Monday, Dec 05, 2022

National Games A Good Concept, But Needs To Be Handled Better, Say Former Indian Stars

National Games A Good Concept, But Needs To Be Handled Better, Say Former Indian Stars

Olympian Aparna Popat and Davis Cupper Gaurav Natekar feel the National Games have a lot going for them, but need to held regularly, for one.

Aparna Popat is a former Olympian and Commonwealth Games medalist.
Aparna Popat is a former Olympian and Commonwealth Games medalist. Courtesy: Twitter

Two leading names from recent Indian sports history elaborated on how the National Games benefit sportspersons. However, they cautioned that the Games need to be held regularly, without the frequent rescheduling that preceded the ongoing 36th National Games in Gujarat. (More Sports News)

Former badminton Olympian and Commonwealth Games silver-medalist Aparna Popat, and Asian Games gold-medalist tennis player Gaurav Natekar, felt that the Games achieve a range of objectives – from giving athletes an opportunity to identify with their state, getting the feel of an Olympic-style event, to improving the country’s sporting infrastructure.

“Having the National Games is important for the athlete to get connected to their state identity. While you want to become a national hero, you also want to become a hero for the state,” said Aparna, who participated in the 1997 and 1999 National Games in Bengaluru and Imphal, respectively. She also represented India at the 2000 and 2004 Olympics.

“From the state point of view, we expect them to spend money on sport, so they should also have an opportunity to showcase their efforts and talent and get credit in return,” she said. “Events like the National Games are an opportunity to up the infrastructure, and create a buzz for sport within the state. Besides, budgeting is always a problem in Indian sport, so if you have the National Games, you have that much more budget to play with.”

Natekar, whose honours include two golds at the 1994 Asian Games and representing India in the Davis Cup, told Outlook, “The National Games are a good concept. How else do you get a healthy competition among states? How do you build team spirit? How do you create some competition which is on the lines of the Olympics in India? With the National Games, a lot of fringe players get a feel of what it is like to work in a team environment. A lot of talent can be unearthed. It’s just unfortunate that they’ve been postponed for so many years.”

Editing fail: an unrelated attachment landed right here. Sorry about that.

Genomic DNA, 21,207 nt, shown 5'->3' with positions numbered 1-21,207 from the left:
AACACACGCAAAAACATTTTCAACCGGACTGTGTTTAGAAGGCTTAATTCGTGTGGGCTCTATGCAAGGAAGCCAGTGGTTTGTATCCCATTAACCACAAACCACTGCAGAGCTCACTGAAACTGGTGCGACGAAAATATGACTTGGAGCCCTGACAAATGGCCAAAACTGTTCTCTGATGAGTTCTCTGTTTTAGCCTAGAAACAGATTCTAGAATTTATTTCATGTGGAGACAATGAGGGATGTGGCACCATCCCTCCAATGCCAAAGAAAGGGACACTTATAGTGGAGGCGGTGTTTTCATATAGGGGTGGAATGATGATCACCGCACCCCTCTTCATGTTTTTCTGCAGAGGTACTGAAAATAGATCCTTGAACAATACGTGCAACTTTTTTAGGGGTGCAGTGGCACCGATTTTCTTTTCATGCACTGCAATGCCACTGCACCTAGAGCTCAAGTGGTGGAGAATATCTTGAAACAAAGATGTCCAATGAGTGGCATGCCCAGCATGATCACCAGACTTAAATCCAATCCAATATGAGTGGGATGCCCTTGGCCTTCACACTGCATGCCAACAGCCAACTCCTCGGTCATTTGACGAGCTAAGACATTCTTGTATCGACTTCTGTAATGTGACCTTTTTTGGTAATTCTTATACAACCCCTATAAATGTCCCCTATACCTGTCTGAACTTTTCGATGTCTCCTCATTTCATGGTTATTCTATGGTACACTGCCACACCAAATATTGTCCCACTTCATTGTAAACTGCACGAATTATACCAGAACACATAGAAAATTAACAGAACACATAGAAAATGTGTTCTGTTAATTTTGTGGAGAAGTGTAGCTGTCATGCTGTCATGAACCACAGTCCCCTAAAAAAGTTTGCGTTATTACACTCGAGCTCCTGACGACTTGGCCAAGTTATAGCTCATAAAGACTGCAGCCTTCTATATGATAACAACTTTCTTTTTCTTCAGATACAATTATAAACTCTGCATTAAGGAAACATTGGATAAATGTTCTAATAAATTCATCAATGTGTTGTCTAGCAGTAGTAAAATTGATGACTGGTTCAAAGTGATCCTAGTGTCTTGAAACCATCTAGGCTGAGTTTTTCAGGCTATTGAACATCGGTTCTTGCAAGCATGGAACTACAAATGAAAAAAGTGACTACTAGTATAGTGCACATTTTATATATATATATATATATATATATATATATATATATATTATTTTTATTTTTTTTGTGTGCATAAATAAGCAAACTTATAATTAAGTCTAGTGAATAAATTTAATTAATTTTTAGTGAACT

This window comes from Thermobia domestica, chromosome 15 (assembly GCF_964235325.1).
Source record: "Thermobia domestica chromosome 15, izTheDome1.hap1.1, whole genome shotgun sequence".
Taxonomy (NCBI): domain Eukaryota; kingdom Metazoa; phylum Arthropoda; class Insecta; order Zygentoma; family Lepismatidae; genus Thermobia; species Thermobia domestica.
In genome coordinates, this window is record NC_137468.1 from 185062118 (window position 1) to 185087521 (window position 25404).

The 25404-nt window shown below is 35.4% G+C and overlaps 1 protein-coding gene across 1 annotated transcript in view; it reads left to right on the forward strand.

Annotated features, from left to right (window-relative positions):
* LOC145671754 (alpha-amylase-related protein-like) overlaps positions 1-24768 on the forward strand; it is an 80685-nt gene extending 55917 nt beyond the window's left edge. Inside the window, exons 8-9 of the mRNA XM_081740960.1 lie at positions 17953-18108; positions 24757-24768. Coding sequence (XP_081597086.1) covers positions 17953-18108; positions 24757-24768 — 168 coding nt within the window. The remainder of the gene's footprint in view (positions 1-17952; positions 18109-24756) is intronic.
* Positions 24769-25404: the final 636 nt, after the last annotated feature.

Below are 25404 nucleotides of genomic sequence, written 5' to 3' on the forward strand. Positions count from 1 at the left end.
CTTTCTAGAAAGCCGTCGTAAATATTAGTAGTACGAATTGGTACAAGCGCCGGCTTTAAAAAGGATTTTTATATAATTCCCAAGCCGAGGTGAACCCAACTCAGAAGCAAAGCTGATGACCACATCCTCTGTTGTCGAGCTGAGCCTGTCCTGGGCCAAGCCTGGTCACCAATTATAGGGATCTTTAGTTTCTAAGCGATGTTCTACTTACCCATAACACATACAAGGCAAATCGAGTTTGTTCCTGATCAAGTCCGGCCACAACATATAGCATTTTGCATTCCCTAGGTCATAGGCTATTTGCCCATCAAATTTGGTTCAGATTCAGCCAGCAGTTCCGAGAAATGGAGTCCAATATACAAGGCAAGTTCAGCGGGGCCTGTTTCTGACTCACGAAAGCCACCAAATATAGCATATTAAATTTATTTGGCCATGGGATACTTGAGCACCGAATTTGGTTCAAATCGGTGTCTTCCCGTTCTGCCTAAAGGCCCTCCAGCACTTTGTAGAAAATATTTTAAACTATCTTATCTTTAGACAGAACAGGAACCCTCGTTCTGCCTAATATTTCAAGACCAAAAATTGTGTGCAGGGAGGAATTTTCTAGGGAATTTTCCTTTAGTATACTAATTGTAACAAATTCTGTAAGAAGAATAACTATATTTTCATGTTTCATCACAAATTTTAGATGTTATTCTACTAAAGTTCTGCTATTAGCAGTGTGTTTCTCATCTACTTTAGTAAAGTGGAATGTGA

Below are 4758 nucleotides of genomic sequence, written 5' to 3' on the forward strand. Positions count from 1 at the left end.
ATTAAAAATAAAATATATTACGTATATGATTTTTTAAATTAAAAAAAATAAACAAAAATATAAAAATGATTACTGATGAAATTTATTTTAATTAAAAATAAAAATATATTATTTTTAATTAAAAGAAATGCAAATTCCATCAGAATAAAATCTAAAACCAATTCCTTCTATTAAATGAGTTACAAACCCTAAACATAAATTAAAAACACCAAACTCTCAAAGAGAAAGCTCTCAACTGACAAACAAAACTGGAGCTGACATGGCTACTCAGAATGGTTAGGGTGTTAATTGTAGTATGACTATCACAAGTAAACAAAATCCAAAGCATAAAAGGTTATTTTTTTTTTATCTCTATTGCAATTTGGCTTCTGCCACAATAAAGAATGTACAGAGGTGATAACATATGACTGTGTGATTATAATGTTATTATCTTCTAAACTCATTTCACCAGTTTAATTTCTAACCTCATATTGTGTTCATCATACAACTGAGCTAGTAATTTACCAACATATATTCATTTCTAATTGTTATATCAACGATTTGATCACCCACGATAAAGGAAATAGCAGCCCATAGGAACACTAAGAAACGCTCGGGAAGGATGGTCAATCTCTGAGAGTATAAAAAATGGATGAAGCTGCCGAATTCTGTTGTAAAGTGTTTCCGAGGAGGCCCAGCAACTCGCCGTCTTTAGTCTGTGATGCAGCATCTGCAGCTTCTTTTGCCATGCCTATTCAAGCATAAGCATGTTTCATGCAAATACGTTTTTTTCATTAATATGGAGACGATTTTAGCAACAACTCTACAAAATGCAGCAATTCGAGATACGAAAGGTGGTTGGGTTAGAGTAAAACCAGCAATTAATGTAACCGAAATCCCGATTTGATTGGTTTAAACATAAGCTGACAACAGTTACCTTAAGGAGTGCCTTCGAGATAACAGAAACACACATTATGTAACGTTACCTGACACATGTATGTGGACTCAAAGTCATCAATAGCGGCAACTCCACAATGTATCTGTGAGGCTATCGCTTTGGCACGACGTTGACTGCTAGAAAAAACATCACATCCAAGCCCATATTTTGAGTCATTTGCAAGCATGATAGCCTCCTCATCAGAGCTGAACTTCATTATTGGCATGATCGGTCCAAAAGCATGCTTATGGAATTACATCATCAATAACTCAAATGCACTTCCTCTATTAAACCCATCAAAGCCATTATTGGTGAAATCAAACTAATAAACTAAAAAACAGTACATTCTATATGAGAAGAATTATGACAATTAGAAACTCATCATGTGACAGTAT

One answer always comes up whenever athletes are asked about multi-sport events – they speak of friendships and interactions with fellow athletes that such events facilitate. But is it just lip service, or do these bonds have substance?

It’s often the latter, said Aparna.

“I made a lot of friendships, be it at the Olympics, Asian Games or National Games,” she said. “I feel the duration of the Games (a fortnight) makes it different. It’s not like you play a three-day or four-day tournament and then leave. At least that’s not the case with badminton.”

Natekar explained how much an athlete could learn from watching coaches or senior pros. He provided an example from his own career. It was not at the National Games, but in a similar scenario, and is therefore relevant to the subject.

“When I got into the Indian Davis Cup team, it had Ramesh Krishnan, Leander Paes and Zeeshan Ali. The late Naresh Kumar was the captain. Just to have a personality like Naresh Kumar, who achieved a lot in his playing career, who also achieved a lot in business, just to see him up close and how he handled the whole team, was an education.

“It was also instructive to see how the established players practiced. Ramesh was the most senior player on the team and the quiet sort. Leander was at the other end of the spectrum, young and pumped up. Their practice sessions were different, too. Leander would practice a lot and be intense. Ramesh would practice not more than an hour and a half. He knew exactly what he wanted to work on.”

Once, while playing doubles with Ramesh in practice in Jakarta, Natekar accidentally hit him in the back.

“It was my very first day of Davis Cup practice, and I thought it would be my last,” Natekar said. “But Ramesh was nice about it, and said these things happen. You get to see athletes as human when you spend time with them.”

Lastly, when asked what could be done better with the National Games, Aparna said, “Just be more regular [in hosting them]. We’ve seen a lot of gaps between editions. Of course, this time it was a different scenario due to Covid. But in future, as our athletes get more professional, the Games schedule needs to be decided well in time, so that athletes can plan for them.”


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